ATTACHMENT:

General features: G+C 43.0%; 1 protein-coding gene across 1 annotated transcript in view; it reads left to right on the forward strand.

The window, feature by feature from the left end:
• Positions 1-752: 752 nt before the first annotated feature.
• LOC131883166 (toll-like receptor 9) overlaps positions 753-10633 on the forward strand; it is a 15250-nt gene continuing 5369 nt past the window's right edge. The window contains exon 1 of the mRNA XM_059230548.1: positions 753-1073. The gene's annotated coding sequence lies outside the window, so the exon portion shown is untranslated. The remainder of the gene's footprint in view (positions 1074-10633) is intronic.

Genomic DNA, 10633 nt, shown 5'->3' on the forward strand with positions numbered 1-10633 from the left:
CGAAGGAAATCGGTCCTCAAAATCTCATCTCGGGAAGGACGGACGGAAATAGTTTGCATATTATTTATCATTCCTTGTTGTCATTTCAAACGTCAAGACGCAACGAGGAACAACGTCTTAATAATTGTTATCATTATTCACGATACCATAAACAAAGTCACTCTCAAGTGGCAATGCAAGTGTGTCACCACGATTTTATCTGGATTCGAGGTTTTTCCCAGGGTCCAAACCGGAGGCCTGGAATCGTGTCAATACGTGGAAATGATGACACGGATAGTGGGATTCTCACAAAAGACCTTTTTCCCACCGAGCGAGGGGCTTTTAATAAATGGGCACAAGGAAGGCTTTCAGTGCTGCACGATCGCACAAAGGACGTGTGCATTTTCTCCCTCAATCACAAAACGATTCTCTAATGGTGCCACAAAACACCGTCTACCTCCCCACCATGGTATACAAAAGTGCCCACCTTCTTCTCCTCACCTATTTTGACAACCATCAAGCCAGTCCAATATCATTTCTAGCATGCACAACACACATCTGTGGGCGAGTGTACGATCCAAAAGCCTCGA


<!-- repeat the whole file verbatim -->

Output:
General features: G+C 43.0%; 1 protein-coding gene across 1 annotated transcript in view; it reads left to right on the forward strand.

The window, feature by feature from the left end:
• Positions 1-752: 752 nt before the first annotated feature.
• LOC131883166 (toll-like receptor 9) overlaps positions 753-10633 on the forward strand; it is a 15250-nt gene continuing 5369 nt past the window's right edge. The window contains exon 1 of the mRNA XM_059230548.1: positions 753-1073. The gene's annotated coding sequence lies outside the window, so the exon portion shown is untranslated. The remainder of the gene's footprint in view (positions 1074-10633) is intronic.

Genomic DNA, 10633 nt, shown 5'->3' on the forward strand with positions numbered 1-10633 from the left:
CGAAGGAAATCGGTCCTCAAAATCTCATCTCGGGAAGGACGGACGGAAATAGTTTGCATATTATTTATCATTCCTTGTTGTCATTTCAAACGTCAAGACGCAACGAGGAACAACGTCTTAATAATTGTTATCATTATTCACGATACCATAAACAAAGTCACTCTCAAGTGGCAATGCAAGTGTGTCACCACGATTTTATCTGGATTCGAGGTTTTTCCCAGGGTCCAAACCGGAGGCCTGGAATCGTGTCAATACGTGGAAATGATGACACGGATAGTGGGATTCTCACAAAAGACCTTTTTCCCACCGAGCGAGGGGCTTTTAATAAATGGGCACAAGGAAGGCTTTCAGTGCTGCACGATCGCACAAAGGACGTGTGCATTTTCTCCCTCAATCACAAAACGATTCTCTAATGGTGCCACAAAACACCGTCTACCTCCCCACCATGGTATACAAAAGTGCCCACCTTCTTCTCCTCACCTATTTTGACAACCATCAAGCCAGTCCAATATCATTTCTAGCATGCACAACACACATCTGTGGGCGAGTGTACGATCCAAAAGCCTCGA